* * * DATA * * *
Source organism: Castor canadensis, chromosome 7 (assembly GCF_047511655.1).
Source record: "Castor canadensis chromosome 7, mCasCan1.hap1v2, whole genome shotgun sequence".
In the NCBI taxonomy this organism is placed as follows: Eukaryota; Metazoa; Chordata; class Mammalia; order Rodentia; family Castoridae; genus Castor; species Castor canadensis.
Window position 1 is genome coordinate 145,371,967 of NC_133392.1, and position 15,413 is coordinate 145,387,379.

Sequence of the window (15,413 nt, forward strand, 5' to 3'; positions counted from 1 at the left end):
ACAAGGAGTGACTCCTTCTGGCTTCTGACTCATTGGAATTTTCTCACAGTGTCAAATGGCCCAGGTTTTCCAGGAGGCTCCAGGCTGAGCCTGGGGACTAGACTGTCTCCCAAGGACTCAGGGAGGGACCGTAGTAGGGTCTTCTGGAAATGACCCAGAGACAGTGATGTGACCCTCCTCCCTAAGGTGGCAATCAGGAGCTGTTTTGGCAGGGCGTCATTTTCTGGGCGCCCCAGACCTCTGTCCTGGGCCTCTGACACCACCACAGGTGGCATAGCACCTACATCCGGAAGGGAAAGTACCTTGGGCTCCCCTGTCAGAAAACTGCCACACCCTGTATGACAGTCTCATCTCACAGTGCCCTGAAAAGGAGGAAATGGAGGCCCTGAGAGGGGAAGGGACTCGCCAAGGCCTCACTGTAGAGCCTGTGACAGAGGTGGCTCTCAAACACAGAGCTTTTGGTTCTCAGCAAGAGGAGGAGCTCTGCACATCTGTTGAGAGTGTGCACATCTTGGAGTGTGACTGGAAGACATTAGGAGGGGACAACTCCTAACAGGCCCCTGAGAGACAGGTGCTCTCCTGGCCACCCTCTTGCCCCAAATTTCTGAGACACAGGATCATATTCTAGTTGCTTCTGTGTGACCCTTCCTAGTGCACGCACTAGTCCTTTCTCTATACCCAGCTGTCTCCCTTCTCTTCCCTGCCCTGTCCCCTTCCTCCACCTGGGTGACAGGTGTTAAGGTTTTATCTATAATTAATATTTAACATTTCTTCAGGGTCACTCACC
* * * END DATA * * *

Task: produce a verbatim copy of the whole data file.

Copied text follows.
Source organism: Castor canadensis, chromosome 7 (assembly GCF_047511655.1).
Source record: "Castor canadensis chromosome 7, mCasCan1.hap1v2, whole genome shotgun sequence".
In the NCBI taxonomy this organism is placed as follows: Eukaryota; Metazoa; Chordata; class Mammalia; order Rodentia; family Castoridae; genus Castor; species Castor canadensis.
Window position 1 is genome coordinate 145,371,967 of NC_133392.1, and position 15,413 is coordinate 145,387,379.

Sequence of the window (15,413 nt, forward strand, 5' to 3'; positions counted from 1 at the left end):
ACAAGGAGTGACTCCTTCTGGCTTCTGACTCATTGGAATTTTCTCACAGTGTCAAATGGCCCAGGTTTTCCAGGAGGCTCCAGGCTGAGCCTGGGGACTAGACTGTCTCCCAAGGACTCAGGGAGGGACCGTAGTAGGGTCTTCTGGAAATGACCCAGAGACAGTGATGTGACCCTCCTCCCTAAGGTGGCAATCAGGAGCTGTTTTGGCAGGGCGTCATTTTCTGGGCGCCCCAGACCTCTGTCCTGGGCCTCTGACACCACCACAGGTGGCATAGCACCTACATCCGGAAGGGAAAGTACCTTGGGCTCCCCTGTCAGAAAACTGCCACACCCTGTATGACAGTCTCATCTCACAGTGCCCTGAAAAGGAGGAAATGGAGGCCCTGAGAGGGGAAGGGACTCGCCAAGGCCTCACTGTAGAGCCTGTGACAGAGGTGGCTCTCAAACACAGAGCTTTTGGTTCTCAGCAAGAGGAGGAGCTCTGCACATCTGTTGAGAGTGTGCACATCTTGGAGTGTGACTGGAAGACATTAGGAGGGGACAACTCCTAACAGGCCCCTGAGAGACAGGTGCTCTCCTGGCCACCCTCTTGCCCCAAATTTCTGAGACACAGGATCATATTCTAGTTGCTTCTGTGTGACCCTTCCTAGTGCACGCACTAGTCCTTTCTCTATACCCAGCTGTCTCCCTTCTCTTCCCTGCCCTGTCCCCTTCCTCCACCTGGGTGACAGGTGTTAAGGTTTTATCTATAATTAATATTTAACATTTCTTCAGGGTCACTCACC